Here is a brief summary of the official view of Jehovah’s Witnesses and joining the military:
"Jesus’ disciples obey his command to be “no part of the world” by remaining strictly neutral in political matters. (John 17:16) They do not protest against military actions or interfere with those who choose to serve in the armed forces.” (Frequently Asked Questions)
"Christians chose to remain politically neutral. No injustice or threat to them or the country in which they lived justified taking part in military action.” (Watchtower October 2009) https://www.jw.org/en/publications/magazines/wp20091001/Is-War-Compatible-With-Christianity/
Would a baptised Jehovah’s Witness who joined the military and who was unrepentant be expelled from the congregation? This is the only guidance to be found in literature available to the public:
"Two factors—which must coincide—result in the disfellowshipping of one of Jehovah’s Witnesses. First, a baptized Witness commits a serious sin. Second, he does not repent of his sin." Source: 15 April 2015 Watchtower article on disfellowshipping baptized members
"If, however, a baptized Witness makes a practice of breaking the Bible’s moral code and does not repent, he or she will be shunned or disfellowshipped. The Bible clearly states: “Remove the wicked man from among yourselves.”—1 Corinthians 5:13.” https://www.jw.org/en/jehovahs-witnesses/faq/shunning/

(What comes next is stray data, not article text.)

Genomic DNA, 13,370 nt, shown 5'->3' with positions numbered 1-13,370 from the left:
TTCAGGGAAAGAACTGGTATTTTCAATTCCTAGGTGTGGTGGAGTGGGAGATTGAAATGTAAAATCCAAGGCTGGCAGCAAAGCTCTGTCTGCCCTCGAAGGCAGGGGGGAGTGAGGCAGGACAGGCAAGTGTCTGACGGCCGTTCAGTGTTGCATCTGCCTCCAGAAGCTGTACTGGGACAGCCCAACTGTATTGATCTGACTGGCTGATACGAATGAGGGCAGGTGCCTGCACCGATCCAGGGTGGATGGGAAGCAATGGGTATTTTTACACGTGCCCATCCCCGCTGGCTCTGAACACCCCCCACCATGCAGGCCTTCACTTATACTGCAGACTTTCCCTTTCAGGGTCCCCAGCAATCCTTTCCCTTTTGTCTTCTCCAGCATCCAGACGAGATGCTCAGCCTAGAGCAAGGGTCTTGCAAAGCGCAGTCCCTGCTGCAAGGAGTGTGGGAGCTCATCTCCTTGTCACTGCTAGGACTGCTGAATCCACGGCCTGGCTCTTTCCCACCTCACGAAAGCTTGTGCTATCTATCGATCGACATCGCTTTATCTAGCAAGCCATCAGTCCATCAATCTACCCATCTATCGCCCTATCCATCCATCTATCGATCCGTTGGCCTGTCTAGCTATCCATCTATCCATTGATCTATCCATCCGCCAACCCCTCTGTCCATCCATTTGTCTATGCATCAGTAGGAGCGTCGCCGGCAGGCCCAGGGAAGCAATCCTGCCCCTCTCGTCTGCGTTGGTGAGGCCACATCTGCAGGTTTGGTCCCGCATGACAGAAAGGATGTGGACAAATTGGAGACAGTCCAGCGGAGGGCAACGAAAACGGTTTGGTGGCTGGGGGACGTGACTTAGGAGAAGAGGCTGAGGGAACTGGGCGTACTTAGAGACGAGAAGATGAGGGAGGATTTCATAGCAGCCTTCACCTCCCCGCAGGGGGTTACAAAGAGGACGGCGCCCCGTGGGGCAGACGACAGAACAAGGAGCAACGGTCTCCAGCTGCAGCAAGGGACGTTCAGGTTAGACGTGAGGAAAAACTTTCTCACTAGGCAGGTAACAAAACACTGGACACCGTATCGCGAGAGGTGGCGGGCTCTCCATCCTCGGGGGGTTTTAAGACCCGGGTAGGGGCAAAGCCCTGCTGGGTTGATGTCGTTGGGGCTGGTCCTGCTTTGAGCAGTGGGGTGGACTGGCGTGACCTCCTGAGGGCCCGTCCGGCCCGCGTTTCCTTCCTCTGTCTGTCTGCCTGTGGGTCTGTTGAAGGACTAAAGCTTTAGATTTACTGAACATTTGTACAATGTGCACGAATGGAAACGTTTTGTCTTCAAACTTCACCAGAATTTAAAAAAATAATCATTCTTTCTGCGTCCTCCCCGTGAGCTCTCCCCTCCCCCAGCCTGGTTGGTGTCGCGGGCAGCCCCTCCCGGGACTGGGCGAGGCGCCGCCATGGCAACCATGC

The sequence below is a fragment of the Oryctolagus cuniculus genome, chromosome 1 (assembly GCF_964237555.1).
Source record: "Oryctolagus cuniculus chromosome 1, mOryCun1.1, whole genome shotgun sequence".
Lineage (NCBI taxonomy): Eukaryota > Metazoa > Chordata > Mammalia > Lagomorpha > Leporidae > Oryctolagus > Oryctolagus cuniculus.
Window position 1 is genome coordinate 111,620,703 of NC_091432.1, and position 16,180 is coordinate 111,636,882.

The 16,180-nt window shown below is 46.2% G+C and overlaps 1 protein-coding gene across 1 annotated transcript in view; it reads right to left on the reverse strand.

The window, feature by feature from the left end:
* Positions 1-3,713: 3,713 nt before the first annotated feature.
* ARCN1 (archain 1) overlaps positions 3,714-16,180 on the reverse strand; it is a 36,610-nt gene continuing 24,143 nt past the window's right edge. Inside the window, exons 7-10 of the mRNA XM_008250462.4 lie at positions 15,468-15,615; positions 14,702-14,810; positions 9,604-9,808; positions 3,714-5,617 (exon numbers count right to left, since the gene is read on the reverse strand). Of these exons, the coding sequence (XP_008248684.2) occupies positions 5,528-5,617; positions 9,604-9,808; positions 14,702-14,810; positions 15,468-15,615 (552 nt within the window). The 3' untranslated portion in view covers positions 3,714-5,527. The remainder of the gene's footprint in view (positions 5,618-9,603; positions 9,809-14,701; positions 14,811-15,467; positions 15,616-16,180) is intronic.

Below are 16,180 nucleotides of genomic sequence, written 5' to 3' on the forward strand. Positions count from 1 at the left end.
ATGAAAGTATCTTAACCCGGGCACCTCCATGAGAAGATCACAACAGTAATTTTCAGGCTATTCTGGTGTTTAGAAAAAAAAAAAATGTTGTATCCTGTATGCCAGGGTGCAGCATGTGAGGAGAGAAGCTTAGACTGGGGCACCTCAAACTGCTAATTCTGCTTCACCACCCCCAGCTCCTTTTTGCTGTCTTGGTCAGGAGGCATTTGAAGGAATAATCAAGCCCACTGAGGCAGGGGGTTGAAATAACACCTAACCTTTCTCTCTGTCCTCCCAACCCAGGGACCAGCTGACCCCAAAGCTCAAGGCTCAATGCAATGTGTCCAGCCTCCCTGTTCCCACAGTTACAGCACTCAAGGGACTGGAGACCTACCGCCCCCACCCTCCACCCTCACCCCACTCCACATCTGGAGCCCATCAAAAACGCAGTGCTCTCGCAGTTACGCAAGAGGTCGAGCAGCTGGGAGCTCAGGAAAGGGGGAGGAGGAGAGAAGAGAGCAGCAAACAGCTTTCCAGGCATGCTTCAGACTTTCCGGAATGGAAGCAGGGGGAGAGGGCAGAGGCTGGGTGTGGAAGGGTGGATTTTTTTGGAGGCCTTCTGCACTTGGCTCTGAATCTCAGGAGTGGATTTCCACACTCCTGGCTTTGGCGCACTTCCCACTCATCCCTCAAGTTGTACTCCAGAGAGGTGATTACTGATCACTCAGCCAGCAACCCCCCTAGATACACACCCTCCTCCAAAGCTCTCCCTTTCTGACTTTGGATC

Although the official line is that they
"do not interfere with those who choose to serve in the armed forces”
that does not apply to baptized Witnesses. Taking up arms, going to war and taking life would be considered a serious sin.
Baptized Witnesses can be disfellowshipped for failing to repent from any serious sin that involves disobeying the Governing Body and the elders – even for speaking out against or challenging or questioning the authority of their leaders. Because the organization literature does not specifically state that joining the military is a serious sin does not mean to say it would result in being expelled (and then shunned). Another example would be if a baptized Witness accepted a blood transfusion and was unrepentant. Nowhere in the literature does it say that person would be disfellowshipped. All that is now said is that it is a matter of personal conscience. The reality, however, is different.
Additional information: Shepherd the Flock of God (2011) Elder’s Manual - Disfellowship Offences include:
No 2 – Apostasy which includes rebellion against Jehovah’s organization – Watchtower 63 7/1
No 19 – Non-neutral activities (involvement in politics and the military) – Pay Attention to Yourselves and to All the Flock (ks91-E) p.96
No 20 – Military service and non-military service including working casual work (certain civilian work has recently been made a conscience matter Watchtower 96 5/1 p.20) – Pay Attention to Yourselves and to All the Flock (ks91-E) p.96
No 17 – Loose conduct which includes disrespect to elders or contempt in a judicial meeting - ks91-E pp.93, 96, w83 3/15 p.31, w73 9/15 p.574, it-2 p.264, ks91-E p.93, w83 3/15 p.31, w73 9/15 pp.574-6, w97 9/1 p.14, it-2 p.246.